Recently, I had a situation where the client wanted me to update the state of all records for an entity based on criteria in many related entities.
To achieve this feature, I created a c# custom workflow activity to calculate the entities’ state. Originally and unsatisfyingly, I required at least 5 workflows that triggered off different entity criteria — 1 workflow for each related entity. I decided to investigate a different and cleaner approach. What I found is Recursive Workflows.
The recursive workflows I created worked like a batch job in that it runs every 10 minutes. The frequency of the workflow execution can be configured to any duration.
Creating a Recursive Workflow
Below are instructions for creating a recursive workflow that updates a contact’s name to Dean Dalby every 10 minutes. This is a simplified real world example.
- Create a new Workflow.
- Set the Process Name to Workflow – Contact – Recursive Example.
- Set the Category to Workflow.
- Set the Entity to Contact.
- Ensure “Run this workflow in the background” is checked.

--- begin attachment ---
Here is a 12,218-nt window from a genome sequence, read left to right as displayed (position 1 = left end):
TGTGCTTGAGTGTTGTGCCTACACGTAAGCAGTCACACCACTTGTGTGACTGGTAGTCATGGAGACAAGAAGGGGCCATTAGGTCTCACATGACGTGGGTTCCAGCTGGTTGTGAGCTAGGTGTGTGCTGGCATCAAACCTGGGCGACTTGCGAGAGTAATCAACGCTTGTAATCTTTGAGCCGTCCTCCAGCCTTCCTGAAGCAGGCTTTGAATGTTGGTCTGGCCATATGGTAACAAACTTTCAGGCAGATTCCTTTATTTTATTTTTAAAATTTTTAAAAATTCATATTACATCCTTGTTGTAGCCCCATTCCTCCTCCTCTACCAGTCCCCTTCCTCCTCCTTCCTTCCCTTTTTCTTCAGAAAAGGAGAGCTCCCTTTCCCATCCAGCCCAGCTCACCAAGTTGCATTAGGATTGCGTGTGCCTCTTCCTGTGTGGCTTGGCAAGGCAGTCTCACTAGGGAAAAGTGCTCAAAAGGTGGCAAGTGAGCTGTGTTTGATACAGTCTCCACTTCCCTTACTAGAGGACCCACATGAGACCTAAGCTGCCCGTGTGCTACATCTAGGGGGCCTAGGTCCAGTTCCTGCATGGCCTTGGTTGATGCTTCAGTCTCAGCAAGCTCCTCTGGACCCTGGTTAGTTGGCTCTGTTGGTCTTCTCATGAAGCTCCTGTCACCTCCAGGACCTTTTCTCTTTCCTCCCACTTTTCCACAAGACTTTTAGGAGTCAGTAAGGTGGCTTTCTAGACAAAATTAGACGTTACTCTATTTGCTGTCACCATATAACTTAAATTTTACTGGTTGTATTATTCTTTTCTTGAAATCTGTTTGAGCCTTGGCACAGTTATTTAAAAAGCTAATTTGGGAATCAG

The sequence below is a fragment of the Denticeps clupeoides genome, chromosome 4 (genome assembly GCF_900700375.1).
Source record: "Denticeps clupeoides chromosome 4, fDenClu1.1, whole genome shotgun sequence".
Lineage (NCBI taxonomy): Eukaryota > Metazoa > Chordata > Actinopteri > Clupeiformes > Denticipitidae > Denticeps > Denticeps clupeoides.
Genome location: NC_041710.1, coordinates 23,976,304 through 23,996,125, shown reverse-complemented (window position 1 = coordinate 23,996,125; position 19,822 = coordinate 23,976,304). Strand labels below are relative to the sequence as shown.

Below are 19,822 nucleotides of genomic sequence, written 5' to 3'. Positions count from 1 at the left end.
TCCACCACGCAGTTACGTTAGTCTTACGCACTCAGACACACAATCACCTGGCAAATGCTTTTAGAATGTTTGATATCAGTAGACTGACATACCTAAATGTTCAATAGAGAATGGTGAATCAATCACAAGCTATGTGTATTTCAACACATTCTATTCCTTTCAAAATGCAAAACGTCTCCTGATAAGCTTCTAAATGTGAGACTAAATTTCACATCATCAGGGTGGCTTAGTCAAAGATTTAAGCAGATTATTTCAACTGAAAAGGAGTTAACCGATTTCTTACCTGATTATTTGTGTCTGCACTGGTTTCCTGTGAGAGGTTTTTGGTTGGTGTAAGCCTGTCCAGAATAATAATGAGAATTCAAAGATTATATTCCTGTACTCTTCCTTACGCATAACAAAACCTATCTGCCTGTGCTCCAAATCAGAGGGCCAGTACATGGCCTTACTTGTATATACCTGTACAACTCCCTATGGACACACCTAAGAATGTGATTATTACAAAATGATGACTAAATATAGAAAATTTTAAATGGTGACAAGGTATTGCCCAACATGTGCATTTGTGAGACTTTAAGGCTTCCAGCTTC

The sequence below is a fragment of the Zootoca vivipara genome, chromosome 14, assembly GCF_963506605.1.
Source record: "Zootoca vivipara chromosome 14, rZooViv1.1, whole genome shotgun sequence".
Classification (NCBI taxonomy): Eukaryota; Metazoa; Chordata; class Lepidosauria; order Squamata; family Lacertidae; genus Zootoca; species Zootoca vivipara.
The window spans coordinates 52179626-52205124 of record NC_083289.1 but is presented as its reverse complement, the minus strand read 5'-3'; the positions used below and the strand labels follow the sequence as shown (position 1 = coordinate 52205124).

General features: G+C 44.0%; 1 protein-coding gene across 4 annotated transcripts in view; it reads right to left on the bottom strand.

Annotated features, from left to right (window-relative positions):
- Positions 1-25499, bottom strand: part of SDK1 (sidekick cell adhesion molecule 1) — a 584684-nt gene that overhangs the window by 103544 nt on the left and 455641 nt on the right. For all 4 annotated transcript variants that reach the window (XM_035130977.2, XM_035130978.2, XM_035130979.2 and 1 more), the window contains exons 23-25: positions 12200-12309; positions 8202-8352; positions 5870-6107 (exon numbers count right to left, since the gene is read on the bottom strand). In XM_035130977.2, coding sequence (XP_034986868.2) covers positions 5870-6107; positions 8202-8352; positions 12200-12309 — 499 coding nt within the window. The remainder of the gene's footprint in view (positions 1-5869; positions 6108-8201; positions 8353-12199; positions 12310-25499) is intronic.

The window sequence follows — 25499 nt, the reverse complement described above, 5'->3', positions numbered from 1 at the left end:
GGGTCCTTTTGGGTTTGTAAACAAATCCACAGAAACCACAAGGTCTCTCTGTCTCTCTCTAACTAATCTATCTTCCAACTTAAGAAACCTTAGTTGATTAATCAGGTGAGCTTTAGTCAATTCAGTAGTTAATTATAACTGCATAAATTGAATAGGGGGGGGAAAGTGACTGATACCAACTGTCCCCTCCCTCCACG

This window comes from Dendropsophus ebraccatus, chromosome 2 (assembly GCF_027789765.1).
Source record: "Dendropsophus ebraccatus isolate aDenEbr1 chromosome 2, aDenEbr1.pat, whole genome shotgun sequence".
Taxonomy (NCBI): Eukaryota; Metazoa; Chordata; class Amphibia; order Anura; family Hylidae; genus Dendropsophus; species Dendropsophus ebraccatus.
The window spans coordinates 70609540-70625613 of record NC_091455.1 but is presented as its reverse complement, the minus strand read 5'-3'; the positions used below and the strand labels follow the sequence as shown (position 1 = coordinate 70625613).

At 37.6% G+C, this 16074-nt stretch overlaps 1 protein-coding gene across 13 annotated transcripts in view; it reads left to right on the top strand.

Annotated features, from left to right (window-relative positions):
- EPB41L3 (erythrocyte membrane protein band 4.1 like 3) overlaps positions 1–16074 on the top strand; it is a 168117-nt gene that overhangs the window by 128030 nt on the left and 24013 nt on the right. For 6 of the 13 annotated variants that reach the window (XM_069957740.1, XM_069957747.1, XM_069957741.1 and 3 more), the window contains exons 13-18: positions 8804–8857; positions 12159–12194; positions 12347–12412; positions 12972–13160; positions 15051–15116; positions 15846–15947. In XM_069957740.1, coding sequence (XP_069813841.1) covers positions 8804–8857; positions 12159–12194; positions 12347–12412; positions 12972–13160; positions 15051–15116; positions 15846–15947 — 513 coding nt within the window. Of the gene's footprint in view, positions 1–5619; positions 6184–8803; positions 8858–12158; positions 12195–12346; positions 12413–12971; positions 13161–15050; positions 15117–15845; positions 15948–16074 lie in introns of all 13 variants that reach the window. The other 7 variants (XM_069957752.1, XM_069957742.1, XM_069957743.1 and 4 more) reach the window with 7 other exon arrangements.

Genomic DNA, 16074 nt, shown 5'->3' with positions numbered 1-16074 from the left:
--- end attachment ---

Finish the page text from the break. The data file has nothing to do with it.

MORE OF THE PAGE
- Click Ok.
- Check the “As an on-demand process” checkbox.
- Check the “As a Child process” checkbox.
- Clear all checkboxes under the Start when:.
- Press Save.
- Add an Update Contact Step.
- Set First Name to Dean.
- Set Last Name to Dalby.
- Click Save and Close.
- Add a Wait Condition to Workflow
- Set the wait condition to timeout for 10 minutes by
- Setting minute to 10
- And selecting Duration
- Press Save and Close.
- Add a Start Child Workflow Step:
- Select Contact
- Select the current workflow that is being created.
- Save and activate the workflow.
The workflow must be started manually, so go to the contact screen, click on the “Run workflow” button in the ribbon, select the Workflow – Contact – Recursive Example and press OK. Refresh the contact screen and you will see the contact’s first and last name is Dean Dalby. If you update the first and last name to your name, then in 10 minutes, it will change back to Dean Dalby.
Recursive workflows should be used sparingly, but they are a great solution for creating scheduled batch-like processes in Dynamics CRM. I find Recursive workflows are particularly useful when a number of entities need to be processed at the same time instead of individually. Additionally, recursive workflows enable the hosting of batch processes inside Dynamics CRM. This is particularly helpful with CRM Online deployments where the client may have no servers available to host a traditional .NET console app batch process.